Email

The British Jewish Chronicle asks four known Jews to weigh in on the ever-sticky question of identity. After clearing his throat with the obvious (“We are not just a religion.… Equally, though, Jews are not just an ethnic group”), writer Jonathan Freedland makes the point that the trouble with attempts to “locate the Jewish essence in some sort of sensibility, even a very broad, capacious one, is that there will always be some Jews who are not quite like that.” Filmmaker Naomi Gryn’s insights are limited to extolling her own commitment to some amorphously defined Jewishness while bashing the authority of the Orthodox sector, whose members she defines as “anachronistic misogynists who have decided that they have some sort of authority over defining who is a Jew.”

Reliably, writer Howard Jacobson has the most colorful take, characterizing Jews as thinkers and questioners via an anecdote about two Yeshiva boys discussing which prayer to say over toasted bread. “That seems to me wonderful, that there is a culture in the world that would spend money to say: ‘Go study the difference between bread and toast and it doesn’t matter how long you take.’ It is my passion. I earn my money essentially arguing about the difference between bread and toast.”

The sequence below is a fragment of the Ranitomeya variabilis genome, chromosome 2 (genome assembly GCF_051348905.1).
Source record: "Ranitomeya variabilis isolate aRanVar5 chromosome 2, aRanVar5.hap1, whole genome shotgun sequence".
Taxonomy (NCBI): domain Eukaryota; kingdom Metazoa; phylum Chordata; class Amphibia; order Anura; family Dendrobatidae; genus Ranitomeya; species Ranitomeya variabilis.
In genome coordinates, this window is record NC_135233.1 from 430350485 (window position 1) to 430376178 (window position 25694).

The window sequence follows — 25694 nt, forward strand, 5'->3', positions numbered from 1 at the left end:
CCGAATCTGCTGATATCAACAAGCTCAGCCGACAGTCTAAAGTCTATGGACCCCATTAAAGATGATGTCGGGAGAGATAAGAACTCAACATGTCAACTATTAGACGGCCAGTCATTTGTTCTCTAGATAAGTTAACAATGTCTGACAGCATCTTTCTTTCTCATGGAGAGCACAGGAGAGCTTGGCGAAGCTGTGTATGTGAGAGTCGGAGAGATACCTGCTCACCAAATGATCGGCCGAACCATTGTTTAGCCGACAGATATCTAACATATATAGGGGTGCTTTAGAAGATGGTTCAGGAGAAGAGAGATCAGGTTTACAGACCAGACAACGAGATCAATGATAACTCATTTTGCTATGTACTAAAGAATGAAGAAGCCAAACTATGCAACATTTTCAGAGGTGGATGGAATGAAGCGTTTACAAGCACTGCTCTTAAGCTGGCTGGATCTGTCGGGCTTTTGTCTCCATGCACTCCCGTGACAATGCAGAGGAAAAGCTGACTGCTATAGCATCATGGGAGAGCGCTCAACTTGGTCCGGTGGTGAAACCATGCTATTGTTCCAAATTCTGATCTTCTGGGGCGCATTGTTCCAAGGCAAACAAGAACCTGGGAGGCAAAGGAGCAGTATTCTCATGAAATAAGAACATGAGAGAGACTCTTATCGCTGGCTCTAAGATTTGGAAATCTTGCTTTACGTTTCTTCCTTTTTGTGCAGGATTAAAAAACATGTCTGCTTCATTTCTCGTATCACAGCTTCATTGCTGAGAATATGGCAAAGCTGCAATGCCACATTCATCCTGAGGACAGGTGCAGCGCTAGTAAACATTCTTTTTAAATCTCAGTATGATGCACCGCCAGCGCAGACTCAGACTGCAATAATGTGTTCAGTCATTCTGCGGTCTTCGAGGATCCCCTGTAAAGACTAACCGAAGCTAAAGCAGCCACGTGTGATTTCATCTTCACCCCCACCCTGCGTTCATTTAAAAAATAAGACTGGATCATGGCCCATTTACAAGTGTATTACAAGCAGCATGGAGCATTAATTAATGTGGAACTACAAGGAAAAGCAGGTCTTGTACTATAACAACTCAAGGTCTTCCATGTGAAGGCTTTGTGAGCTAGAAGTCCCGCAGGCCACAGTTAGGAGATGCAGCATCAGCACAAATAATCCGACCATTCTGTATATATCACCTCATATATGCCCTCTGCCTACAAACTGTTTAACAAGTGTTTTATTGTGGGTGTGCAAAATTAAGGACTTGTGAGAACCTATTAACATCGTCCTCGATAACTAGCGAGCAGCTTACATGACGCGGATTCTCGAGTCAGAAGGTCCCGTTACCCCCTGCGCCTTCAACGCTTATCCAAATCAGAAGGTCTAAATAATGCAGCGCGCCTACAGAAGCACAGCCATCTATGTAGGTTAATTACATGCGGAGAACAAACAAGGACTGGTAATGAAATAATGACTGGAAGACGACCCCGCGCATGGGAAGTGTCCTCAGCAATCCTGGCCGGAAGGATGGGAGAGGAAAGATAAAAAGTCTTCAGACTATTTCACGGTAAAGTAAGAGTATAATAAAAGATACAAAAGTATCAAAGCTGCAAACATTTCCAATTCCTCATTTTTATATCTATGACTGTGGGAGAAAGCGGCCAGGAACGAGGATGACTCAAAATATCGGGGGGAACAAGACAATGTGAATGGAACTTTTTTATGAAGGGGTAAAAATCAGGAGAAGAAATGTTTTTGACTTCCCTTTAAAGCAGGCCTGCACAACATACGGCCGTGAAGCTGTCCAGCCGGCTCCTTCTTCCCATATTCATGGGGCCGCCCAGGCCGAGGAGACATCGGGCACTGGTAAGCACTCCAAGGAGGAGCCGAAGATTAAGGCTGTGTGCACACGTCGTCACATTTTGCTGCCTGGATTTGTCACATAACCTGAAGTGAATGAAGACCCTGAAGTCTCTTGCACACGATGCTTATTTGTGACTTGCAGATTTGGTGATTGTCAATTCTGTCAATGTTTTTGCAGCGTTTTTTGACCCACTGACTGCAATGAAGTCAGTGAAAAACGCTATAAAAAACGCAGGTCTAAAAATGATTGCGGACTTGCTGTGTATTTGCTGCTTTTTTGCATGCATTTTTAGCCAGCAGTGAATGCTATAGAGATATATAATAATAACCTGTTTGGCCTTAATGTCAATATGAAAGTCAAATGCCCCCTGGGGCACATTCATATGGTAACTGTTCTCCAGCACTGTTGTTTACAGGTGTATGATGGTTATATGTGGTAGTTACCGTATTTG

Although none of these perspectives is apt to rock the world of identity politics, Rabbi Jeffrey Cohen expresses one common view best in praising the merits of Jewdar: “We can be on the other side of the world and the presence of a Jew is something that doesn’t take us more than a few seconds to determine.” In other words, Jews, at the end of the day, are like pornography: you know them when you see them.


Who Is a Jew? The Great Debate
[JC]

Anne Frank, YouTuber

The famous diarist’s latest online presence

Email
Anne in her YouTube clip.(YouTube.com)

This should be noted: Anne Frank now has a YouTube channel. “The site contains existing and new images, including the only known video footage of Anne—a shot a few seconds-long of her leaning out of an upstairs window during the wedding of a neighbour in July 1941,” reports London’s Telegraph today. There’s also an interview with Anne’s father, Otto Frank, interviews with people who knew her, and a clip of Nelson Mandela talking about reading her diary while he was in prison. This new site, at youtube.com/annefrank, comes on top of annefrank.org, the official site of the Anne Frank house in Amsterdam, annefrank.com, the site of the Anne Frank Center USA, and Anne Frank The Writer, a section on the U.S. Holocaust Memorial Museum’s website. It’s an impressive digital presence—especially for a girl who never lived to see Univac.